Woe - "Quietly, Undramatically" (CD)
"Quietly, Undramatically" track listing:
1. No Solitude (2:31)
2. The Road From Recovery (6:01)
3. Quietly, Undramatically (8:04)
4. A Treatise On Control (6:22)
5. Without Logic (2:24)
6. Full Circle (12:58)
7. Hatred Is Our Heart (4:50)
Reviewed by xFiruath on September 6, 2010
A little over a year ago, Woe’s “A Spell For the Death of Man” (reviewed here) was an example of the sort of depressing, bleak, and extreme black metal that can be created when one guy has a vision that won’t be deterred by a lack of band members. Fast forward to the present, and Woe is suddenly on a whole new level. Now a full band instead of a solo effort, Woe has kept the old school black metal roots but dropped the Scandinavian worship in “Quietly, Undramatically.”
This album is full-on U.S. black metal, and it has its own sound that doesn’t need to emulate the pioneers any longer. Much like with “A Spell for the Death of Man,” Woe continues to eschew keyboards and synth work altogether. To be honest, they don’t need them. The band is more than capable of creating an atmosphere or mood just by changing the tone of the guitar or throwing in a different drum beat. Then there’s the fact that the bassist actually has a purpose in Woe. While it is muted and buried in parts, the bass is still solidly present for a significant portion of the album.
The opening guitar work and drum beats on “No Solitude” are vastly removed from what would be expected of a black metal release, going for a more melodic feel, while still maintaining a raw and dark undercurrent. “Quietly, Undramatically” is full of little quirks and surprises that continuously draw the music away from strict old school black metal. The blast beats have been scaled back by about 75%, there are gang yells on “Hatred is our Heart,” and the title track has a sudden and very unexpected bout of clean singing.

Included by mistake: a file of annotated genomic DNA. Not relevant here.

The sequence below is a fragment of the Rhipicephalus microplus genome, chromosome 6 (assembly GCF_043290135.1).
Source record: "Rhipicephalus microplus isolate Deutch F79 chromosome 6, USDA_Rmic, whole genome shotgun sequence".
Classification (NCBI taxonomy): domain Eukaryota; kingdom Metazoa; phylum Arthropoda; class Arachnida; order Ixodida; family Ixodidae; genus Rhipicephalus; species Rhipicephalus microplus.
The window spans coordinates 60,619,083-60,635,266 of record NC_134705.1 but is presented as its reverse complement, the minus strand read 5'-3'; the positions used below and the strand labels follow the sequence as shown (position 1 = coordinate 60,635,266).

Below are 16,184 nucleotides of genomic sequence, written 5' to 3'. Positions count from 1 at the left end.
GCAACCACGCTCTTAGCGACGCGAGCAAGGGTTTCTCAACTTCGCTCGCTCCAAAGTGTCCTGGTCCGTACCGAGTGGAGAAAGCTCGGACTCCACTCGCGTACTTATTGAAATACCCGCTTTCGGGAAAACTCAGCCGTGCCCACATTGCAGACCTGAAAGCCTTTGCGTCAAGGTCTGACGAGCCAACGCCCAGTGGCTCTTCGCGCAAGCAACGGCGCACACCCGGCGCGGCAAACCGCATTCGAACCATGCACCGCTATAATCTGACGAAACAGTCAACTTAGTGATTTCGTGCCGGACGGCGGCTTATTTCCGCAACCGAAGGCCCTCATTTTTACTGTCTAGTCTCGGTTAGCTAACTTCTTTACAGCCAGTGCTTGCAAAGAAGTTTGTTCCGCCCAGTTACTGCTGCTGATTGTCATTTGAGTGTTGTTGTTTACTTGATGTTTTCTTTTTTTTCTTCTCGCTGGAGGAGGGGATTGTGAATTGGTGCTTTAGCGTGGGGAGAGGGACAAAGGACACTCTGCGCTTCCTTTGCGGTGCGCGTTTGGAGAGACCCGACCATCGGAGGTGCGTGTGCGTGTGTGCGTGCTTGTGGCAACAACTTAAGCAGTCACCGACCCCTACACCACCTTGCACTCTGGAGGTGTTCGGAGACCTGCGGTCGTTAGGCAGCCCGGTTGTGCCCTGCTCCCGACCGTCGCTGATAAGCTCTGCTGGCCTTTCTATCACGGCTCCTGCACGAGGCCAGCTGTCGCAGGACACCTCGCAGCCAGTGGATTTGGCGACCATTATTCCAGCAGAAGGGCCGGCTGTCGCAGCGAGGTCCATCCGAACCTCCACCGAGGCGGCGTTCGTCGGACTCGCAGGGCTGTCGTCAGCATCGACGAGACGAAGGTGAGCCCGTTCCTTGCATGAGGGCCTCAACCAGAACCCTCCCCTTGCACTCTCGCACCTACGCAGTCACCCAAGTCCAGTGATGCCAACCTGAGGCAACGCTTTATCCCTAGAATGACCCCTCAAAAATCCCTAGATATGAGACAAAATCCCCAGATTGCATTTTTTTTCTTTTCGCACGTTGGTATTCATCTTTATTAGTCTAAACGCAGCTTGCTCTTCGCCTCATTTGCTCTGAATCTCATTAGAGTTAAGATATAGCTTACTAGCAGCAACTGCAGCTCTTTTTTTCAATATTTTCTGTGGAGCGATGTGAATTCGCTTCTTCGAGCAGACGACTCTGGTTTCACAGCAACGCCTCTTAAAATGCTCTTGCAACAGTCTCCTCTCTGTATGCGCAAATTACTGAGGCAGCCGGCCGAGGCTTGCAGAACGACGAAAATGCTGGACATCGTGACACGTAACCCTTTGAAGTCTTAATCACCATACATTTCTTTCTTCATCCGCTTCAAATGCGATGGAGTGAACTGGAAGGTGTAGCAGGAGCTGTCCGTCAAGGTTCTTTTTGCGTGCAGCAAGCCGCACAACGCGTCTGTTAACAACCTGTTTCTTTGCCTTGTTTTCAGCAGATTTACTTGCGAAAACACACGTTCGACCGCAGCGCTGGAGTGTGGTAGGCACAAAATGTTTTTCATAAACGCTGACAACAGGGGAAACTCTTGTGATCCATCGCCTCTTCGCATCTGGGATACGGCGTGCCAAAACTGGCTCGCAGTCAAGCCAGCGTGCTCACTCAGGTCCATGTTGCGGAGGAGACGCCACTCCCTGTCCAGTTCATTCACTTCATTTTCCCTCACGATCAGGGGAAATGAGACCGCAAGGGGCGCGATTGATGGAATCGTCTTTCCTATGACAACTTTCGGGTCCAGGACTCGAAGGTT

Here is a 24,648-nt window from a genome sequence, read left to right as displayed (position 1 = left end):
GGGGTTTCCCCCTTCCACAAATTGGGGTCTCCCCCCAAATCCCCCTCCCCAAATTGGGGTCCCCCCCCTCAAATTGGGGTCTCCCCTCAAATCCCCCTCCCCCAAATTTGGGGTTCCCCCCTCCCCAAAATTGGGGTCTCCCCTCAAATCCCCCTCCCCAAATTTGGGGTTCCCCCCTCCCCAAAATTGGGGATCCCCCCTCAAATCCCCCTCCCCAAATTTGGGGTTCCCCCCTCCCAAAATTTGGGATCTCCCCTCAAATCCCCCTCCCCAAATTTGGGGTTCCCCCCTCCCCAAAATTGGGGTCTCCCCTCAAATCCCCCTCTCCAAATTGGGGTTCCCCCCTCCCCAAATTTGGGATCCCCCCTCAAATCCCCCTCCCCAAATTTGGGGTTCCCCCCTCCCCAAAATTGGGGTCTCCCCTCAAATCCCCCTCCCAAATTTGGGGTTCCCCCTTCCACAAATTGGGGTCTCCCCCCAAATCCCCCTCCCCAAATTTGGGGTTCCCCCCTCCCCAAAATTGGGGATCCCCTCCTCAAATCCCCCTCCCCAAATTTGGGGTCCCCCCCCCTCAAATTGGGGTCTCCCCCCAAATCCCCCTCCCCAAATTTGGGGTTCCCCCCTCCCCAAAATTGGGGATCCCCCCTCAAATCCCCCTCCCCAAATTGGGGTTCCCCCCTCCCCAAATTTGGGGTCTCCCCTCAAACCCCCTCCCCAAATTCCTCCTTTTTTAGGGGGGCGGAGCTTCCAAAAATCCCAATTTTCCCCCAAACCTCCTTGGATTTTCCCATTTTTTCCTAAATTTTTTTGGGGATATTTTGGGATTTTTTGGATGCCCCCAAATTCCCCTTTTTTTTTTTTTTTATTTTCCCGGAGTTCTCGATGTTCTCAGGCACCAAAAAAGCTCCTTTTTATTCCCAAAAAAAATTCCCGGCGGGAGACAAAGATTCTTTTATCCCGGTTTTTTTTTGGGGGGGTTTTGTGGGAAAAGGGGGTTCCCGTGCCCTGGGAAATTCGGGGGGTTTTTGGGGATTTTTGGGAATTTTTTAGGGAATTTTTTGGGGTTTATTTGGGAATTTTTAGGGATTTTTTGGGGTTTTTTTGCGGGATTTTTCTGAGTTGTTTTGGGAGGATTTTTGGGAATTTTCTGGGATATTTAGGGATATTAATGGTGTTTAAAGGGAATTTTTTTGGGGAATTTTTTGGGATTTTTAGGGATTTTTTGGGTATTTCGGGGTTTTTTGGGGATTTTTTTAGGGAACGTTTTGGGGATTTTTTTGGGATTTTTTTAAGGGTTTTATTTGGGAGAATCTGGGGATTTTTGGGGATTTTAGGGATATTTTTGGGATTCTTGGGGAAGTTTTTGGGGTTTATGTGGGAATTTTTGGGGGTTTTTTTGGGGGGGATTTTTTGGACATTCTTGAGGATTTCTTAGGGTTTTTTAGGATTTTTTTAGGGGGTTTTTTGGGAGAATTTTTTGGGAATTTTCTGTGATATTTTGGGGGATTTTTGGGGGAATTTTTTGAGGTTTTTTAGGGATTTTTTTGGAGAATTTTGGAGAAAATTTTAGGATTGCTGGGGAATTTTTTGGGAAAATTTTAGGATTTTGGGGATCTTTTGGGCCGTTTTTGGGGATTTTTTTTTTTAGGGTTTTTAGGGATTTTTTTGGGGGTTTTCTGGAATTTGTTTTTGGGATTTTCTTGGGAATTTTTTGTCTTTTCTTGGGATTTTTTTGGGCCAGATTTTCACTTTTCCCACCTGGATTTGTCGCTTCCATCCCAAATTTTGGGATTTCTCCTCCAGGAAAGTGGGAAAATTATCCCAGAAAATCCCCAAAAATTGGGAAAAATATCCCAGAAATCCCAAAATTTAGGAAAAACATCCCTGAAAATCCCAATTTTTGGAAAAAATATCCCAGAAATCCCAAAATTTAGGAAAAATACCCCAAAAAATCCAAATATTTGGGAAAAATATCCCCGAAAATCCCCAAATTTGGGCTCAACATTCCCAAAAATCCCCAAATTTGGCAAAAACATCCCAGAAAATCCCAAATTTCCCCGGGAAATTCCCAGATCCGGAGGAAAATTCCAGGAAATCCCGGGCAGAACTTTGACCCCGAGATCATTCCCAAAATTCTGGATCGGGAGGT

Probably the biggest different between old and new Woe is the level of energy filling the music. Even when the sound is at its bleakest, there is still an undeniable force behind the music, making it something that inspires head banging. Although there isn’t anything overtly psychedelic going on, the album very strongly brings to mind Nachtmystium’s brand of black metal.
“Quietly, Undramatically” makes plenty of nods to the past, with slightly downplayed production and vocals lower in the mix, while frequently breaking out of the bonds of pure black metal. The album has a huge amount of variation, and tacks on enough unforeseen twists to keep even the most jaded metal fan listening for the whole run time. Fans of U.S. black metal need to make a point of keeping up with Woe.
Highs: Amazing guitar tones that buck the black metal trends, the drums don't just blast on endlessly, and the bass makes an appearance.
Lows: The sound is still a little muted, and the vocals are frequently lower in the mix.
Bottom line: This album marks Woe as a new force to be reckoned with in the U.S. black metal scene.
Get more info including news, reviews, interviews, links, etc. on our Woe band page.